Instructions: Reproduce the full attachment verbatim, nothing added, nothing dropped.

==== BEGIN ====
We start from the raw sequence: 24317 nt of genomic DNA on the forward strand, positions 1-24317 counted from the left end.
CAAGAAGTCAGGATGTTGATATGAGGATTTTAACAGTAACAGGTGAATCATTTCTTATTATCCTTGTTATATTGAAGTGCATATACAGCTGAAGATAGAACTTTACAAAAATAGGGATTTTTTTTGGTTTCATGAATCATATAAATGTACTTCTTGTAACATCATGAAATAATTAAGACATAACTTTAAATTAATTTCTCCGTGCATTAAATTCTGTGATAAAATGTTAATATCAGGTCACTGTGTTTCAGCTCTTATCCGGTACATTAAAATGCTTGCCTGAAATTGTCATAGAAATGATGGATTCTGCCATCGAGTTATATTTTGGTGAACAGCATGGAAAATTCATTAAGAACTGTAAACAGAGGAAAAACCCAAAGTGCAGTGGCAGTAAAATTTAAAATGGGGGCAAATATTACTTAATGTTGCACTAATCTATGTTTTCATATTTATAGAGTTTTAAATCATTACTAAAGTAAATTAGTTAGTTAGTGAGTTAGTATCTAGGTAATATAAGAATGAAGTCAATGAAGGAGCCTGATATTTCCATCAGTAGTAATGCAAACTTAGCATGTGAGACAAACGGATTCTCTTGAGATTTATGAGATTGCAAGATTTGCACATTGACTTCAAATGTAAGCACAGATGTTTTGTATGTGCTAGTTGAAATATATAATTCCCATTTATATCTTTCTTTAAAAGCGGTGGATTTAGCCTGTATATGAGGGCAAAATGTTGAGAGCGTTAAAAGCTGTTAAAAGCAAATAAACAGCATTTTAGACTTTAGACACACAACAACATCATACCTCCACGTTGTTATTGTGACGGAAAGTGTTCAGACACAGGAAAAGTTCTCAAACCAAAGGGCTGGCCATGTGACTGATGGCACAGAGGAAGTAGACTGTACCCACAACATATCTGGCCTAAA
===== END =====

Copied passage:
We start from the raw sequence: 24317 nt of genomic DNA on the forward strand, positions 1-24317 counted from the left end.
CAAGAAGTCAGGATGTTGATATGAGGATTTTAACAGTAACAGGTGAATCATTTCTTATTATCCTTGTTATATTGAAGTGCATATACAGCTGAAGATAGAACTTTACAAAAATAGGGATTTTTTTTGGTTTCATGAATCATATAAATGTACTTCTTGTAACATCATGAAATAATTAAGACATAACTTTAAATTAATTTCTCCGTGCATTAAATTCTGTGATAAAATGTTAATATCAGGTCACTGTGTTTCAGCTCTTATCCGGTACATTAAAATGCTTGCCTGAAATTGTCATAGAAATGATGGATTCTGCCATCGAGTTATATTTTGGTGAACAGCATGGAAAATTCATTAAGAACTGTAAACAGAGGAAAAACCCAAAGTGCAGTGGCAGTAAAATTTAAAATGGGGGCAAATATTACTTAATGTTGCACTAATCTATGTTTTCATATTTATAGAGTTTTAAATCATTACTAAAGTAAATTAGTTAGTTAGTGAGTTAGTATCTAGGTAATATAAGAATGAAGTCAATGAAGGAGCCTGATATTTCCATCAGTAGTAATGCAAACTTAGCATGTGAGACAAACGGATTCTCTTGAGATTTATGAGATTGCAAGATTTGCACATTGACTTCAAATGTAAGCACAGATGTTTTGTATGTGCTAGTTGAAATATATAATTCCCATTTATATCTTTCTTTAAAAGCGGTGGATTTAGCCTGTATATGAGGGCAAAATGTTGAGAGCGTTAAAAGCTGTTAAAAGCAAATAAACAGCATTTTAGACTTTAGACACACAACAACATCATACCTCCACGTTGTTATTGTGACGGAAAGTGTTCAGACACAGGAAAAGTTCTCAAACCAAAGGGCTGGCCATGTGACTGATGGCACAGAGGAAGTAGACTGTACCCACAACATATCTGGCCTAAA